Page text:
From the Macclesfield Newsletter, Sept 2022 - Glimpses of the Past
A warm welcome to John and Domenica Whitbourne who follow in the footsteps of previous operators of the Macclesfield Post Office. Thanks to Nat Lemar for her research, and Helen Handke for more recent history.
In 1881, residents were agitating for a new Post and Telegraph Office completely separate from the private store that was then in use. Forty people attended a public meeting called by the Macclesfield District Council to voice their concerns.
Councillor Chas Edmonds explained that action had been taken because the existence of the Post and Telegraph Office at a private store did not, for many reasons, give satisfaction. He quoted instances of irregularity in the delivery and detention of letters due no doubt to the other multifarious public and private duties that Mr. Dancker undertook, as the Postmaster, the clerk of the District Council and storekeeper. Councillor Edmonds moved that the Macclesfield Post and Telegraph Office should be altogether separate from a private store, as the present arrangements did not give satisfaction. The proposal was strongly supported as stated in the Mt Barker Courier on 7 Oct 1881, p 3.
Davis House & Post Office c. 1930's
The new building was completed in 1884, a Savings Bank Agency was established a year later and the first public telephone was installed in 1910. A report in the SA Register 31 July 1884, p6 says that Mr. Squire, Deputy Postmaster–General, officially opened the building consisting of a public office and three private rooms. Miss Allen was in charge at the time and records indicate she held this position until Miss Wilhemena Main took over the role of postmistress in 1896.
Between 1911–1917 Mrs Troughton was the postmistress and Dulcie, her daughter, attended the Macclesfield public school from the age of 8. (In 1979, Dulcie wrote to us re-counting her memories of Macclesfield). She said that ‘her mother had to get up at 5 am to seal the mail bags so that they would be ready when the Mail Coach driver called at 6.10am. Before motor vehicles the mail was carried in a high coach drawn by two horses and at that time Mr. Waters [who lived in Hawthorn House from 1908] was the driver’.
Mrs Ada Mercer (widow) had charge of the post office for the next two years until she passed away. By all reports she was very much respected by the residents of the district.
Miss Margaret North and Mr. Alan Gordon Hayward ran the post office together between 1920–1923. As reported in the Register 12 Sep 1923 p3, Mr. Hayward was found guilty of theft from the postal service. In his own defense he said that he had a wife and four children to take care of but could not explain the shortage. The jury strongly recommended mercy to be shown in the sentence.
For the next twenty-four years the three Nicholas sisters Florence (Flos), Maud, and Geneva (Neva) shared the duties of postmistress and were very involved in the community. Maud had been the president and secretary of the Ladies guild for 13 years and both Flos and Neva assisted in its work and had served in the Sunday school, the latter being the church pianist and conductor of musical festivals. At their farewell on behalf of the Sunday school, they were presented with a variety of gifts as a mark of appreciation and gratitude for their good neighborliness, especially in times of bereavement. A public farewell at a social evening in the Institute was also held and people spoke very highly of their work and cooperation with various organisations including the Red Cross of which Miss Maud Nicholas still held office of vice president. In response the sisters spoke of the friendliness of Macclesfield residents during their residence here (Courier 2 Oct 1947, p2).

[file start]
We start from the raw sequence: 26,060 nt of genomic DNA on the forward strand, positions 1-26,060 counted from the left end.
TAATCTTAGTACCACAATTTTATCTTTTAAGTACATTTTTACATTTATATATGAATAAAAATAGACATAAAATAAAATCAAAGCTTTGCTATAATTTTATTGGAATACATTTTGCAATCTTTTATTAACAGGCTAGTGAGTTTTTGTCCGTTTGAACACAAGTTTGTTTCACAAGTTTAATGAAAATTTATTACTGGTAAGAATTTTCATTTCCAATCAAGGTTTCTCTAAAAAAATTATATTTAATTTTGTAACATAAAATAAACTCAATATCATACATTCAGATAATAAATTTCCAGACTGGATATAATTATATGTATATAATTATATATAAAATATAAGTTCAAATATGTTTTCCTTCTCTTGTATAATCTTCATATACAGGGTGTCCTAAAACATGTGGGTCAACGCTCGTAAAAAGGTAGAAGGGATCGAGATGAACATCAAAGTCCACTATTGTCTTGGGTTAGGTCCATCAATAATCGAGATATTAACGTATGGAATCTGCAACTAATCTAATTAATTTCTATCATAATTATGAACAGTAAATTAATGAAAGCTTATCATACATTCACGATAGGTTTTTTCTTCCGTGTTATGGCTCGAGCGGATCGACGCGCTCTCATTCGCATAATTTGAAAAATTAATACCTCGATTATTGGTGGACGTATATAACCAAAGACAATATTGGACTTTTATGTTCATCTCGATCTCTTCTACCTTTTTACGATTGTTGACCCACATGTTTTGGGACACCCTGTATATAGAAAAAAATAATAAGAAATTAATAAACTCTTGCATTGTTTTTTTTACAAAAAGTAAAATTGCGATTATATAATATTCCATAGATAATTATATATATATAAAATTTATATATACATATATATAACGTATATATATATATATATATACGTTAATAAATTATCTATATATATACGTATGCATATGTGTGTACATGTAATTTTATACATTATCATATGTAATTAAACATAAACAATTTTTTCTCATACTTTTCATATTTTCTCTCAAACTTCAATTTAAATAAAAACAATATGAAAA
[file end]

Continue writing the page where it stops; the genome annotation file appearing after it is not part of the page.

The Nicholas sisters with their brother during the 1940's
Between 1948–1958 Frederick Harvey was the postmaster. We have a few snippets about the Harvey’s from the newspapers of the day. In 1948 Mrs Harvey took on her husband’s duties when Fred severed a tendon in his foot cutting wood and a year later, they were holding card evenings at their residence to pay expenses in connection with the Macclesfield Sports Club’s annual ball.
James Carthew became the postmaster in 1959 and occupied that role until 1985. Apart from a busy working life they were also active members of the Uniting Church and Mrs Carthew assisted the Hall Committee.
In 1986 Ian and Wendy Springbett took on the job. From a small article in the Courier on 24 Mar 1993 p15, we gather that during their time they took over the franchise from Aust Post and apart from posting letters it became so much more; an electrical store, tourist shop, agent for SGIC and the Commonwealth Bank and apparently you could even pay your tax there! Ian said ‘post offices all over the country are set to change in the near future but this is one of the first in the district’.
Post Office 1984 Wendy & Ian Springbett serving Betty Price
30th July 1984 Wendy and Ian Springbett celebrate centenary of the Macclesfield Post Office.
Springbett Agencies - books, keys cut, Phillips Products, Loal Crafts, Pye Products
Clyde Buttery took over from the Springbetts and he was the post master for about 3 years. He commented that ‘while he was there the post office remained open all day, not closing for lunch as most small businesses did then’.
After Clyde retired, Rom and Joan Whitbread ran the Post Office until Janeane and Paul Thomas arrived in May 2001. They have been a big part of our friendly community for the past 21 years and we wish them a happy retirement.
The present post masters are John and Domenica Whitbourne,
Over the years there have been others who have worked at the post office, sorting the mail and attending to customers needs and will be remembered by locals. The history group welcomes any information to round out the post office story.
Macclesfield History Group Sep 2022